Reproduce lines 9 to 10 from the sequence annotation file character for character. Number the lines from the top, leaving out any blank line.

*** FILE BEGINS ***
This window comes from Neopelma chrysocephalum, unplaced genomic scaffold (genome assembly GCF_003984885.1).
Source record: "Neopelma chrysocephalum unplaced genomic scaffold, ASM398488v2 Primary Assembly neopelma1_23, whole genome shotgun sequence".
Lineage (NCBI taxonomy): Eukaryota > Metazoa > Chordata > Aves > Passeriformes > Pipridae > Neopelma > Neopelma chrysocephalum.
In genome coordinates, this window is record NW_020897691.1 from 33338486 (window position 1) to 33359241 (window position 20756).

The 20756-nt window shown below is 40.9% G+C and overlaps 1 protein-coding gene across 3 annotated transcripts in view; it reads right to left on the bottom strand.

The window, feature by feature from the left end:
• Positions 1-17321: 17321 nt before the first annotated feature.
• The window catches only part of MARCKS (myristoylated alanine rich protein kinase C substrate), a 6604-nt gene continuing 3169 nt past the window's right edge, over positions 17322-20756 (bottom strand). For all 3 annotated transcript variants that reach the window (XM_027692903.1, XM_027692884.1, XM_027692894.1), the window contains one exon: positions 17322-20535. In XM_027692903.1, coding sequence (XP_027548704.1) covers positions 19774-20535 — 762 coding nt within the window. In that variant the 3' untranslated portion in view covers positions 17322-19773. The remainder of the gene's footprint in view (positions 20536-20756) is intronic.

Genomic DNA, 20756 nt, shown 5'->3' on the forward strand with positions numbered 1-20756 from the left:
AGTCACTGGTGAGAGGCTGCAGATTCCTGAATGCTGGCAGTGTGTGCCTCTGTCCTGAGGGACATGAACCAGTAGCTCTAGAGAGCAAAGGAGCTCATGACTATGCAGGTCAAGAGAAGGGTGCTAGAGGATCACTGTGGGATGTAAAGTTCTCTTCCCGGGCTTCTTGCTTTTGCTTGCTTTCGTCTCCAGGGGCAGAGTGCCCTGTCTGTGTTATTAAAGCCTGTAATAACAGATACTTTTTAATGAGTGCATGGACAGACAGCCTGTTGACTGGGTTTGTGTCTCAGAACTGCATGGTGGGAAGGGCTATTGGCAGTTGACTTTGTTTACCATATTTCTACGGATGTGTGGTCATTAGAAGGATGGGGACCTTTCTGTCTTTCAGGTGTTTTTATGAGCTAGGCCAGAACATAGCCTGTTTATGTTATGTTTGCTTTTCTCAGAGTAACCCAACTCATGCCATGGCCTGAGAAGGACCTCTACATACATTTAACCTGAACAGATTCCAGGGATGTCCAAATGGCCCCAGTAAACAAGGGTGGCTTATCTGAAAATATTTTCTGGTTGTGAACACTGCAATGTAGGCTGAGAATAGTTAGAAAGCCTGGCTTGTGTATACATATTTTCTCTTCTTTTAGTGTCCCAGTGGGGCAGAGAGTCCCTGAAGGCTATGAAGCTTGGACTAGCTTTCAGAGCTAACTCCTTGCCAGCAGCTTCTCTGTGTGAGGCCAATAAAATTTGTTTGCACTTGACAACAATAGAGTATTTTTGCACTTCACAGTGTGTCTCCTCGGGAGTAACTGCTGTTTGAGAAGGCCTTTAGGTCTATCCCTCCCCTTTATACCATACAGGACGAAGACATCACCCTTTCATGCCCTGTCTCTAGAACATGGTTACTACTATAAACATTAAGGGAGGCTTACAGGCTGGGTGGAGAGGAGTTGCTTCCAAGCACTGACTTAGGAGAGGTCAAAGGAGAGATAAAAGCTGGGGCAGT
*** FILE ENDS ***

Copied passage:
Genomic DNA, 20756 nt, shown 5'->3' on the forward strand with positions numbered 1-20756 from the left:
AGTCACTGGTGAGAGGCTGCAGATTCCTGAATGCTGGCAGTGTGTGCCTCTGTCCTGAGGGACATGAACCAGTAGCTCTAGAGAGCAAAGGAGCTCATGACTATGCAGGTCAAGAGAAGGGTGCTAGAGGATCACTGTGGGATGTAAAGTTCTCTTCCCGGGCTTCTTGCTTTTGCTTGCTTTCGTCTCCAGGGGCAGAGTGCCCTGTCTGTGTTATTAAAGCCTGTAATAACAGATACTTTTTAATGAGTGCATGGACAGACAGCCTGTTGACTGGGTTTGTGTCTCAGAACTGCATGGTGGGAAGGGCTATTGGCAGTTGACTTTGTTTACCATATTTCTACGGATGTGTGGTCATTAGAAGGATGGGGACCTTTCTGTCTTTCAGGTGTTTTTATGAGCTAGGCCAGAACATAGCCTGTTTATGTTATGTTTGCTTTTCTCAGAGTAACCCAACTCATGCCATGGCCTGAGAAGGACCTCTACATACATTTAACCTGAACAGATTCCAGGGATGTCCAAATGGCCCCAGTAAACAAGGGTGGCTTATCTGAAAATATTTTCTGGTTGTGAACACTGCAATGTAGGCTGAGAATAGTTAGAAAGCCTGGCTTGTGTATACATATTTTCTCTTCTTTTAGTGTCCCAGTGGGGCAGAGAGTCCCTGAAGGCTATGAAGCTTGGACTAGCTTTCAGAGCTAACTCCTTGCCAGCAGCTTCTCTGTGTGAGGCCAATAAAATTTGTTTGCACTTGACAACAATAGAGTATTTTTGCACTTCACAGTGTGTCTCCTCGGGAGTAACTGCTGTTTGAGAAGGCCTTTAGGTCTATCCCTCCCCTTTATACCATACAGGACGAAGACATCACCCTTTCATGCCCTGTCTCTAGAACATGGTTACTACTATAAACATTAAGGGAGGCTTACAGGCTGGGTGGAGAGGAGTTGCTTCCAAGCACTGACTTAGGAGAGGTCAAAGGAGAGATAAAAGCTGGGGCAGT